______________________________________       Viscosity (mPa.s)*                   Stability       2 t/min             10 t/min  observations______________________________________Control  t0  12,000  4,600   Water rise of                             2 cm/10 cm    10 days  --      --      Total compaction                             under water layerExample 2    t0  12,000  4,600   Water rise of                             0 mm/10 cm    10 days   8,000  3,000   homogeneous;                             no deposit;                             good flow                             characteristics______________________________________ *Brookfield RV  Needle No. 5, 23 C.
EXAMPLE 3: Suspension of iron oxide particulates:

In a 100 ml test tube, 10 g ferrous oxide having an density of 5.3 and a grain size of less than 10 μm were dispersed in 90 ml of a 0.085% solution of 50/50 xanthan gum/carob gum formulated at 20 C. (according to Example 1).

The percentage of the volume in suspension was measured as a function of time in comparison with a suspension prepared under the same conditions, but containing 0.15% xanthan gum and no carob gum. This solution had a viscosity of 400 mPa.s.

______________________________________Volume In Suspension (%)Duration (days) 1        3     5     10   20______________________________________Xanthan/carob, 0.085%           100      98    95    90   76Xanthan alone, 0.15%            90      75    65    51   38______________________________________

It was thus determined that the suspension capacity of the medium containing the mixture of gums was appreciably improved, particularly over the long term, with respect to xanthan gum alone used in twice the concentration and providing a viscosity four times higher.

EXAMPLE 4: Suspension of glass beads:

In a 100 ml test tube, 10 g of glass beads having an approximate density of 2.5 and a grain size distribution of from 160 to 250 μm were placed in suspension in 90 ml of a solution containing, by weight, 0.0425% xanthan, 0.0425% carob and 0.085% precooked corn starch (Societe des Produits du Mais). The mixture was dissolved at 70 C. The percentage of the volume in suspension as a function of time was as follows:

______________________________________    1 day        98%    5 days       75%   20 days       50%   30 days       50%______________________________________

The same glass beads, when placed in suspension in water, sedimented very rapidly and the volume in suspension was only 7% in less than one minute.

While the invention has been described in terms of various preferred embodiments, the skilled artisan will appreciate that various modifications, substitutions, omissions, and changes may be made without departing from the spirit thereof. Accordingly, it is intended that the scope of the present invention be limited solely by the scope of the following claims.

Patent Citations
Cited PatentFiling datePublication dateApplicantTitle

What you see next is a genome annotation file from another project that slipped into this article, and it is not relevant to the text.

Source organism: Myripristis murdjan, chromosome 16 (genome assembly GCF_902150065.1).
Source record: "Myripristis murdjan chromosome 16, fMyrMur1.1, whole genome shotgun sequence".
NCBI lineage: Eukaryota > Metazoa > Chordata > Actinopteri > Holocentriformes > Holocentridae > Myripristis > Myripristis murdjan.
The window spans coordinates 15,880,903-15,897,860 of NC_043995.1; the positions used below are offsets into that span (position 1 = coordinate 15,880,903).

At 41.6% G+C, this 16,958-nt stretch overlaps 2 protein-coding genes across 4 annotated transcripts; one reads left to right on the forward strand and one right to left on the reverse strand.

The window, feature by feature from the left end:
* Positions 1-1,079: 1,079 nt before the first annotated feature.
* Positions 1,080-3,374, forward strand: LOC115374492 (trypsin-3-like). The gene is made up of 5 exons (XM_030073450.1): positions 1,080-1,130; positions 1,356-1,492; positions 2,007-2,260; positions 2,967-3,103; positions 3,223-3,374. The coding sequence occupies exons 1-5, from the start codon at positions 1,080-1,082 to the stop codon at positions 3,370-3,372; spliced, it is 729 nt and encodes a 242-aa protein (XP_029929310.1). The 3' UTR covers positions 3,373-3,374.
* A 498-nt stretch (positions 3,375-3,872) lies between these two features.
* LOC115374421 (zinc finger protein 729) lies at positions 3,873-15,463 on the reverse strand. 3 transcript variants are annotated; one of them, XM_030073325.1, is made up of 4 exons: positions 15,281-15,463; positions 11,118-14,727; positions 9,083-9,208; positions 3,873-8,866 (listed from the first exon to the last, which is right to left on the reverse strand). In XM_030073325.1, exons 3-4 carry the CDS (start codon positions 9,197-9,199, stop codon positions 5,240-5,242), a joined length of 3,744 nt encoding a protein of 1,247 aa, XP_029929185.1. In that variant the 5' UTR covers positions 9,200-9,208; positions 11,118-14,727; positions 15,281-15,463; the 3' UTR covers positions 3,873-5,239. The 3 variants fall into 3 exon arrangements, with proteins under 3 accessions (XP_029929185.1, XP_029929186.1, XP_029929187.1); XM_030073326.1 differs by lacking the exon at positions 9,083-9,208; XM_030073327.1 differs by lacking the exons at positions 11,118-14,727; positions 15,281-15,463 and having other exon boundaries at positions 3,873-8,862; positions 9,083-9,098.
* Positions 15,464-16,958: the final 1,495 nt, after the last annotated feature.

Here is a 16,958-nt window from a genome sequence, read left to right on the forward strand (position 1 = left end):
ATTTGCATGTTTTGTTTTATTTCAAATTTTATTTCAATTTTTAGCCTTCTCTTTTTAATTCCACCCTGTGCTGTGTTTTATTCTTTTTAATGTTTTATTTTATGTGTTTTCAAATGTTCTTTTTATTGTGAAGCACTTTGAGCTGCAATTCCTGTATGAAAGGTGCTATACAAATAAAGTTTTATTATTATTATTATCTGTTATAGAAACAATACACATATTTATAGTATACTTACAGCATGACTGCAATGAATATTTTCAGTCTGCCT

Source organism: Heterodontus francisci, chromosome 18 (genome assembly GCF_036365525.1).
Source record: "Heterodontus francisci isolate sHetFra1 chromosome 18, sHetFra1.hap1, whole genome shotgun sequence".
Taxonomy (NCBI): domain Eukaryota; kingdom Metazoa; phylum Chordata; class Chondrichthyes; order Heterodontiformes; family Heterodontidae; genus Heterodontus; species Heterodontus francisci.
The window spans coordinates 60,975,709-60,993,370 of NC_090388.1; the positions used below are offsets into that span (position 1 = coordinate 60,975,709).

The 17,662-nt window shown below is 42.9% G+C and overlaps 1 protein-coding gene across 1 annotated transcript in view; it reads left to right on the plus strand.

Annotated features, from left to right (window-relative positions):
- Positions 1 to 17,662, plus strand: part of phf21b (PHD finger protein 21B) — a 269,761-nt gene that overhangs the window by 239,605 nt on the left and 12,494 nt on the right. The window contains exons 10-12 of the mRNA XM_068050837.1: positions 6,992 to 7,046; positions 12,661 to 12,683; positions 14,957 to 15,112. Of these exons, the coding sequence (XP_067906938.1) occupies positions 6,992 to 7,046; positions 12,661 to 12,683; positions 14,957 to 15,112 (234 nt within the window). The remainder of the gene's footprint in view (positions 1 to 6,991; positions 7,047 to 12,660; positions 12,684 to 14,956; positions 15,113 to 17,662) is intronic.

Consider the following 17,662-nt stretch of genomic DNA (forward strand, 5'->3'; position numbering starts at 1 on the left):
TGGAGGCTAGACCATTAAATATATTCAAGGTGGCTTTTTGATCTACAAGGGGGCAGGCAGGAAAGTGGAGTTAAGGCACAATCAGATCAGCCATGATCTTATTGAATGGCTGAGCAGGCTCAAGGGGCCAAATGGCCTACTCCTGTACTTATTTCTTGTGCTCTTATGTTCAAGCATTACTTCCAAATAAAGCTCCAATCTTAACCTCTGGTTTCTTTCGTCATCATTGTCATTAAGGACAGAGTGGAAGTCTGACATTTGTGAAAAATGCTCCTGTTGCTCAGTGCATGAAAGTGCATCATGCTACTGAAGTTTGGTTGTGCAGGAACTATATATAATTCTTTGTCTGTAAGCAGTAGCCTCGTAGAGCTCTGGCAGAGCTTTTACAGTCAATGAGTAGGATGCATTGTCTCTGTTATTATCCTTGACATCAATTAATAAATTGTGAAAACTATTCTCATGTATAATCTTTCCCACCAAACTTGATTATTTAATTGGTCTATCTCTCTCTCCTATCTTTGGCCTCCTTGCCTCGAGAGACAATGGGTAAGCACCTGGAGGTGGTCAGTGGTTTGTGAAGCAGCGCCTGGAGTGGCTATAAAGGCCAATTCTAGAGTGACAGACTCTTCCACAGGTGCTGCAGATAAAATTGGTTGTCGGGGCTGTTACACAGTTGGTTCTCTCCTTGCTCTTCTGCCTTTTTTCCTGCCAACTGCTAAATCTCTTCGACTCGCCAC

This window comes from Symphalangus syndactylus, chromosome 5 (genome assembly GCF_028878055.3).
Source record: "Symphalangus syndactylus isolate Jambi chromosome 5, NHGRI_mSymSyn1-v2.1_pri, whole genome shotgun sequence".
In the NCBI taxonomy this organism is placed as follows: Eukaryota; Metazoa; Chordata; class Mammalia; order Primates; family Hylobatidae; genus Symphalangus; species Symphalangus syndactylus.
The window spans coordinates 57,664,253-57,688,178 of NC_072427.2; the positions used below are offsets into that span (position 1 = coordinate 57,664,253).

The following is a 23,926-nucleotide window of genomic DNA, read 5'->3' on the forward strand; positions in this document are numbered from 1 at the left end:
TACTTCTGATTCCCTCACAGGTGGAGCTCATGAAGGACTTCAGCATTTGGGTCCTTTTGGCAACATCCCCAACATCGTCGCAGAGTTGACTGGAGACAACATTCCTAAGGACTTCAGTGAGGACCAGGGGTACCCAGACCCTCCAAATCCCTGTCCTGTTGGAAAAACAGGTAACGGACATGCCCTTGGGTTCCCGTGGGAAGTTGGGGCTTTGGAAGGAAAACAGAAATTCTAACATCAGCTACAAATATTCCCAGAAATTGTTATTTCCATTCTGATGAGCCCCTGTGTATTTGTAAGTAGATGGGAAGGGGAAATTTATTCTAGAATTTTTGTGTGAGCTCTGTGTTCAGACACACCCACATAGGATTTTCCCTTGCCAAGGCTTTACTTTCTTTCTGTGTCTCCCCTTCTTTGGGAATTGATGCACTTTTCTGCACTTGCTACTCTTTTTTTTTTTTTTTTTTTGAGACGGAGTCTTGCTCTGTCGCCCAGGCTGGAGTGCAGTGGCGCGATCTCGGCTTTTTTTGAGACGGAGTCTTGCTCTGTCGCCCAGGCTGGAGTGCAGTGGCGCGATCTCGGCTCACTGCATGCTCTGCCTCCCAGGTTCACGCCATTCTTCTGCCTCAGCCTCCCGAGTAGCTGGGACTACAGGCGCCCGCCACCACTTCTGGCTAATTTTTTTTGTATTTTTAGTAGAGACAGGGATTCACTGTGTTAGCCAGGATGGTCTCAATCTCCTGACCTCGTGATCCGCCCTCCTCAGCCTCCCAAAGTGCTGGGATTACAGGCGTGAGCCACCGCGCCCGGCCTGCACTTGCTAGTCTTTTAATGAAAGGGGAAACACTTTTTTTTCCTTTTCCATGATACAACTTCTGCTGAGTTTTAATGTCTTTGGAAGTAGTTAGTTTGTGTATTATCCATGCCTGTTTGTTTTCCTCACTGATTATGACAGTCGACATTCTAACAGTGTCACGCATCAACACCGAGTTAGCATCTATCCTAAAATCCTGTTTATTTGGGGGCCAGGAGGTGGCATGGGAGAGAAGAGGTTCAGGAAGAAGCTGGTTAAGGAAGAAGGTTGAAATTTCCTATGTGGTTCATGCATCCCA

US3659026 *Dec 8, 1969Apr 25, 1972Kelso CoMixture of xanthomonas hydrophylic colloid and locust bean gum as agricultural carrier
US4038206 *Jan 15, 1976Jul 26, 1977General Mills Chemicals, Inc.Hydroxyalkyl locust bean/xanthomonas hydrophilic colloid blends
US4363669 *Dec 5, 1979Dec 14, 1982Merck & Co., Inc.With plant extracts gums
Non-Patent Citations
Reference
1 *Whistler, Roy L., Industrial Gums, Academic Press, New York, 1973 pp. 323 333.
2Whistler, Roy L., Industrial Gums, Academic Press, New York, 1973 pp. 323-333.
Referenced by
Citing PatentFiling datePublication dateApplicantTitle
US5641532 *Dec 15, 1995Jun 24, 1997The Procter & Gamble CompanyDilute juice beverage comprising oil in water flavor or cloud emulsion, flavor solids, gellan gum, preservative, water soluble polyphosphate, water
US5792502 *May 9, 1997Aug 11, 1998The Procter & Gamble CompanyBeverages having stable flavor/cloud emulsions in the presence of polyphosphate-containing preservative systems and low levels of xanthan gum
US5919512 *Mar 9, 1998Jul 6, 1999The Procter & Gamble CompanyMethod of making beverages having stable flavor/cloud emulsions in the presence of polyphosphate-containing preservative systems and low levels of xanthan gum
US6211252 *Jul 9, 1999Apr 3, 2001Exxon Research And Engineering CompanyMixing carbon particles and coke with water and thickening
US6267811 *Dec 21, 1998Jul 31, 2001Stora Enso North America Corp.Using carboxymethyl cellulose wetting agent
US6444711Jan 5, 2001Sep 3, 2002Exxonmobil Research And Engineering CompanyMixing carbonaceous solid particles less than 177 in size selected from coke, deasphalter unit rock and mixtures thereof, and an aqueous treatment solution comprising a water-soluble polymer capable of viscosifying water, shearing
US6455072 *Oct 10, 2000Sep 24, 2002Ingredient Innovations InternationalStable aqueous dispersion of nutrients
US6617305 *Oct 27, 2000Sep 9, 2003Ingredient Innovations InternaitonalStable aqueous dispersion of nutrients
Classifications
U.S. Classification426/573, 516/77, 516/88, 516/90, 44/280, 516/905, 516/89, 106/205.8, 426/579, 426/658, 426/578, 516/917, 106/205.9, 426/589
International ClassificationC10L1/32, C09D7/02, B01J13/00, B01F17/56, C08L5/00
Cooperative ClassificationY10S516/917, Y10S516/905, C10L1/324, C09D7/02, C08L5/00
European ClassificationC08L5/00, C10L1/32B, C09D7/02